An AC signal that passes through a narrowish filter can be looked at as a sine wave with some amplitude and phase: g(t) = A cos(2π f t + φ), where the signal information is contained in slowish variations of A and φ, the amplitude and phase (the modulation). This is familiar from broadcast radio: you can send music and speech program material over the air by encoding it as amplitude modulation (AM) or frequency modulation (FM).  AM changes the heights of the peaks of the sinusoidal carrier wave in response to the audio signal (A varies), while FM changes the position of the peaks in time (φ varies). FM maps the baseband signal s(t) onto the instantaneous frequency, so dφ/dt is proportional to s(t).  In phase modulation (PM), which is less common in radios but more useful in measurements, the signal maps directly: φ is proportional to s(t).  The two are collectively known as angle modulation.

All types of modulation widen the carrier spectrum, forming sidebands above and below fc that carry the signal information. It's generally preferable to talk about AM and PM, especially in discussions of noise, because in PM a flat baseband spectrum produces flat sidebands, whereas in FM it doesn't.  That makes PM much easier to think about.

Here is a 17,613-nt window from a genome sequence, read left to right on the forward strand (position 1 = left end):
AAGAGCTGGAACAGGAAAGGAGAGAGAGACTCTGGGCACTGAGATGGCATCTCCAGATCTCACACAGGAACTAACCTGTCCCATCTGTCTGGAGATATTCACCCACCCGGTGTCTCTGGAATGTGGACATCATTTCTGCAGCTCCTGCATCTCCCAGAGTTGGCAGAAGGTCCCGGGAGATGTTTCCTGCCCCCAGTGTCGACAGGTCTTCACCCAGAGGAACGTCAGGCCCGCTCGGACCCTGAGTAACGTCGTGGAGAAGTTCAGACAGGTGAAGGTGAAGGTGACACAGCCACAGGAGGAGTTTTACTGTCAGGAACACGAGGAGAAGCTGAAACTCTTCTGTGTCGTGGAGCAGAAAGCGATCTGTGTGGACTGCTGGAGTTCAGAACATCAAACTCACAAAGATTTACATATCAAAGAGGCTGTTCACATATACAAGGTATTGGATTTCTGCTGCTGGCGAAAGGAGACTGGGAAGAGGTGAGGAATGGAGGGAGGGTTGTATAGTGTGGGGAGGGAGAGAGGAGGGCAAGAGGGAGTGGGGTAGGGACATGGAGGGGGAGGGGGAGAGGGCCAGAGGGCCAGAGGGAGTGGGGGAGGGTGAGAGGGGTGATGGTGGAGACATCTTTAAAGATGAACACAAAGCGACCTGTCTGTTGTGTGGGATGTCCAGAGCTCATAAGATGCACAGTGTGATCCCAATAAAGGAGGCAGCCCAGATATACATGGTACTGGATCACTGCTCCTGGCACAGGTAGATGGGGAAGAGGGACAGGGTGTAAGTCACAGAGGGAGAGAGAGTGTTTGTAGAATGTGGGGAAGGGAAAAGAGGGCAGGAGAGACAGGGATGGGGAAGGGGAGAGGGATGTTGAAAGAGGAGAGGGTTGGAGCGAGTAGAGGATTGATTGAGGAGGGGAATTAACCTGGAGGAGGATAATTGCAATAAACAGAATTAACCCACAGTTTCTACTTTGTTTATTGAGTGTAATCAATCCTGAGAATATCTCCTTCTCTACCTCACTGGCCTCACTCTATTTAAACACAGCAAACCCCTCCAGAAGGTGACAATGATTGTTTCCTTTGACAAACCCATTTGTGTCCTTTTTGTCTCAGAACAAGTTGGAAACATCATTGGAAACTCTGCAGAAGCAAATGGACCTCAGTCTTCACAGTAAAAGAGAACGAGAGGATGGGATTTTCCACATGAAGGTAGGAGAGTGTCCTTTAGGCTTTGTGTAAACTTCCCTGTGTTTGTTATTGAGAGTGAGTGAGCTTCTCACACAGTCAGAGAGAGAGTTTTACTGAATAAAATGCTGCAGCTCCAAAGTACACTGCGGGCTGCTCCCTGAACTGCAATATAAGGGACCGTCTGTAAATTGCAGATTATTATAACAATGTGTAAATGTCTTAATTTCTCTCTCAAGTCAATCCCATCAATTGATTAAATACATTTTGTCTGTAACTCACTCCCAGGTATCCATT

A  carrier with both AM and PM can be written as g(t) = A(t) cos( 2π fc t + φ(t) ), where  A and φ are slowly varying compared with fc.  From trigonometry, we know that

cos(a+b) = cos a cos b - sin a sin b, or in this case, cos( 2π fc t + φ ) = cos( 2π fc t ) cos φ - sin( 2π fc t  ) sin φ  (PM)